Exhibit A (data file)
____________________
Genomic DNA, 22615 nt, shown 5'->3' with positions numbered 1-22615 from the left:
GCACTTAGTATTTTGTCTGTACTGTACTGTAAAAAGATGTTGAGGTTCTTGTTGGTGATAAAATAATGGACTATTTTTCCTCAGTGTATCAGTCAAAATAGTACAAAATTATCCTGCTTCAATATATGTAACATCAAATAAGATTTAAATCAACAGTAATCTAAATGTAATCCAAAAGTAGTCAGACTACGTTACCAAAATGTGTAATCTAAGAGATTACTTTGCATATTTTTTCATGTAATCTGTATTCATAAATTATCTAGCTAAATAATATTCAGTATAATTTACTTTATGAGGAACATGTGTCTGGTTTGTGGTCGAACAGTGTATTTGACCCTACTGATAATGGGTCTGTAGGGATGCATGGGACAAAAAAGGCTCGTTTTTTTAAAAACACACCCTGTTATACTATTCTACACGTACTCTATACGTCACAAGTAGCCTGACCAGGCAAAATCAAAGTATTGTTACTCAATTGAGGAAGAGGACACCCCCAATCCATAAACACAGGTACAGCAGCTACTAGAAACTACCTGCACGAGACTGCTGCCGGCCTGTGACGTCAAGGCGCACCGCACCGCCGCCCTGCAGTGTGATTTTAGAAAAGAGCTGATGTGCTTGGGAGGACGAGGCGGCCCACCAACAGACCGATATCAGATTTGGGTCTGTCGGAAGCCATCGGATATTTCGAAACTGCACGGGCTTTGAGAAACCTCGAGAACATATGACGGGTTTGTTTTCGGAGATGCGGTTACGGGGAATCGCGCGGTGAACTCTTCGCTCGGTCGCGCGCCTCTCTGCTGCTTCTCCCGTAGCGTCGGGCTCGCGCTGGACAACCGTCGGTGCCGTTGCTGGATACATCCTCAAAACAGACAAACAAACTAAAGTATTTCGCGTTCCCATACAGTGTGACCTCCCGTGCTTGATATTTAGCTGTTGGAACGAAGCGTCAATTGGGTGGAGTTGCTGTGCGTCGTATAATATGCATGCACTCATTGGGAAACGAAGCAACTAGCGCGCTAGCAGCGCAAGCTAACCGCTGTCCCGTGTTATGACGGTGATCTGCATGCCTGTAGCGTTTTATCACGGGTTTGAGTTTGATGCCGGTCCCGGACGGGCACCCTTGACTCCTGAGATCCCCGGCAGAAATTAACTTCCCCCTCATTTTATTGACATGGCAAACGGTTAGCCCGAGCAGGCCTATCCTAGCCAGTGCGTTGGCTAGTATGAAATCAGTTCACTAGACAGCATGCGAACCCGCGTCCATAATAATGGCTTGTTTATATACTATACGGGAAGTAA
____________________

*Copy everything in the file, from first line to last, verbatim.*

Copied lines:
Genomic DNA, 22615 nt, shown 5'->3' with positions numbered 1-22615 from the left:
GCACTTAGTATTTTGTCTGTACTGTACTGTAAAAAGATGTTGAGGTTCTTGTTGGTGATAAAATAATGGACTATTTTTCCTCAGTGTATCAGTCAAAATAGTACAAAATTATCCTGCTTCAATATATGTAACATCAAATAAGATTTAAATCAACAGTAATCTAAATGTAATCCAAAAGTAGTCAGACTACGTTACCAAAATGTGTAATCTAAGAGATTACTTTGCATATTTTTTCATGTAATCTGTATTCATAAATTATCTAGCTAAATAATATTCAGTATAATTTACTTTATGAGGAACATGTGTCTGGTTTGTGGTCGAACAGTGTATTTGACCCTACTGATAATGGGTCTGTAGGGATGCATGGGACAAAAAAGGCTCGTTTTTTTAAAAACACACCCTGTTATACTATTCTACACGTACTCTATACGTCACAAGTAGCCTGACCAGGCAAAATCAAAGTATTGTTACTCAATTGAGGAAGAGGACACCCCCAATCCATAAACACAGGTACAGCAGCTACTAGAAACTACCTGCACGAGACTGCTGCCGGCCTGTGACGTCAAGGCGCACCGCACCGCCGCCCTGCAGTGTGATTTTAGAAAAGAGCTGATGTGCTTGGGAGGACGAGGCGGCCCACCAACAGACCGATATCAGATTTGGGTCTGTCGGAAGCCATCGGATATTTCGAAACTGCACGGGCTTTGAGAAACCTCGAGAACATATGACGGGTTTGTTTTCGGAGATGCGGTTACGGGGAATCGCGCGGTGAACTCTTCGCTCGGTCGCGCGCCTCTCTGCTGCTTCTCCCGTAGCGTCGGGCTCGCGCTGGACAACCGTCGGTGCCGTTGCTGGATACATCCTCAAAACAGACAAACAAACTAAAGTATTTCGCGTTCCCATACAGTGTGACCTCCCGTGCTTGATATTTAGCTGTTGGAACGAAGCGTCAATTGGGTGGAGTTGCTGTGCGTCGTATAATATGCATGCACTCATTGGGAAACGAAGCAACTAGCGCGCTAGCAGCGCAAGCTAACCGCTGTCCCGTGTTATGACGGTGATCTGCATGCCTGTAGCGTTTTATCACGGGTTTGAGTTTGATGCCGGTCCCGGACGGGCACCCTTGACTCCTGAGATCCCCGGCAGAAATTAACTTCCCCCTCATTTTATTGACATGGCAAACGGTTAGCCCGAGCAGGCCTATCCTAGCCAGTGCGTTGGCTAGTATGAAATCAGTTCACTAGACAGCATGCGAACCCGCGTCCATAATAATGGCTTGTTTATATACTATACGGGAAGTAA